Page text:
Few people realize, but most search engines index all kinds of things besides just web pages and services. In fact, search engines can be used to find just about anything – from printers that can be controlled remotely to openly accessible web cams, and numerous other devices that are connected to the web without any protections in place. We can even access thousands of devices wherein the authentication information is located in the source, or devices which are known to use default passwords.
A search engine called Shodan helps to facilitate searches for this kind of information. Called “the scariest search engine on the internet”, by CNN Money, once you understand what it’s capable of doing, you might be inclined to agree. Shodan is, if you like, a search engine for the Internet of Things, but more than that, it’s a search engine that crawls the web with one goal in mind – to identify vulnerable devices that can be accessed publicly one way or another. It primarily focuses on SCADA (supervisory control and data acquisition) systems, and is capable of finding anything from stand-alone workstations to wide-area networking configurations.
For the uninitiated, Shodan’ll probably be a little confusing. The easiest way to get started is to take a tour and see how it works, or else just view some of the most popular search queries for a better understanding of the results it provides. Among the examples are a search for routers that have failed to later the original admin password, anonymous FTP servers, web services that use default passwords, and CISCO devices that don’t even have the most basic password protections in place.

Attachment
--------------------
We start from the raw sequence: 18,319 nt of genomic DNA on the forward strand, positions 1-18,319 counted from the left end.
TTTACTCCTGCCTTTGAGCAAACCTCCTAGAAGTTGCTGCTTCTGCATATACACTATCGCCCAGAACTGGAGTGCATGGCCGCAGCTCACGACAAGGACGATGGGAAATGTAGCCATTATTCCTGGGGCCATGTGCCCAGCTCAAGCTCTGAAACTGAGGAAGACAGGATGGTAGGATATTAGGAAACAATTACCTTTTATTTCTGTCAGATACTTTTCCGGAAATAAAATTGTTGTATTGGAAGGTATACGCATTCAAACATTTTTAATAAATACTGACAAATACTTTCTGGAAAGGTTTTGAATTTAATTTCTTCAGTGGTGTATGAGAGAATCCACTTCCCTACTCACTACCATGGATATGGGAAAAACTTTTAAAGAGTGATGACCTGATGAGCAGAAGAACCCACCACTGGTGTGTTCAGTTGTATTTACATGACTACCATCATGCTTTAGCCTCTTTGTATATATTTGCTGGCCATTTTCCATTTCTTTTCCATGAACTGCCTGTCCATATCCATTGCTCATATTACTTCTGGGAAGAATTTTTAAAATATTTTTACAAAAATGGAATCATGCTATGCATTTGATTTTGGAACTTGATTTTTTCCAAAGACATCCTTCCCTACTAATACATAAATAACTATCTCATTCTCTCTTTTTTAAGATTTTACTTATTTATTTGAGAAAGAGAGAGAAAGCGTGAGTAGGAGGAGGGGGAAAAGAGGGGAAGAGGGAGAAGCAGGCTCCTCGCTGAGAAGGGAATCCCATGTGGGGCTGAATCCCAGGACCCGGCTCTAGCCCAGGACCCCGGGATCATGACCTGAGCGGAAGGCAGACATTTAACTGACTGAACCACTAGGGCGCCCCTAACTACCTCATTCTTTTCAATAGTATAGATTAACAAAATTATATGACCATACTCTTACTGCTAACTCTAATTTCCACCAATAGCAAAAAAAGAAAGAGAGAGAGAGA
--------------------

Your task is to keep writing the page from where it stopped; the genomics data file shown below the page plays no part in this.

Shodan works much the same as any other search engine, but it comes with a few unique bells and whistles that’ll help you to narrow your search down further. Filters include the ability to specify host names, ports, operating systems and locations. For example, the command country:us port:23 will throw up results for Telnet ports in the US only.
All of the results produced by Shodan are publicly available – there’s no cracking, hacking or decrypting stuff going on here – all it does is trawl through the net looking for vulnerable connected devices, then adds these to its growing database and makes them searchable. It’s creator, John Matherly, says that Shodan is mainly used by businesses and security researchers, but there’s a good chance that hackers and other malicious persons could decide to abuse it.
Speaking at DEFCON last year, pentester Dan Tentler revealed a sample of the things he’d found using Shodan, including a car wash that could be turned on and off by anyone, the traffic control system for a city that he refused to name, and the control systems for a French hydroelectric plant.
The potential for abuse is significant but in all fairness Shodan doesn’t really deserve any blame for this. The data it provides is publicly accessible anyway – Shodan just makes it easier to find it – if anything it’s just a timely reminder of how lax people can be when it comes to matters of security.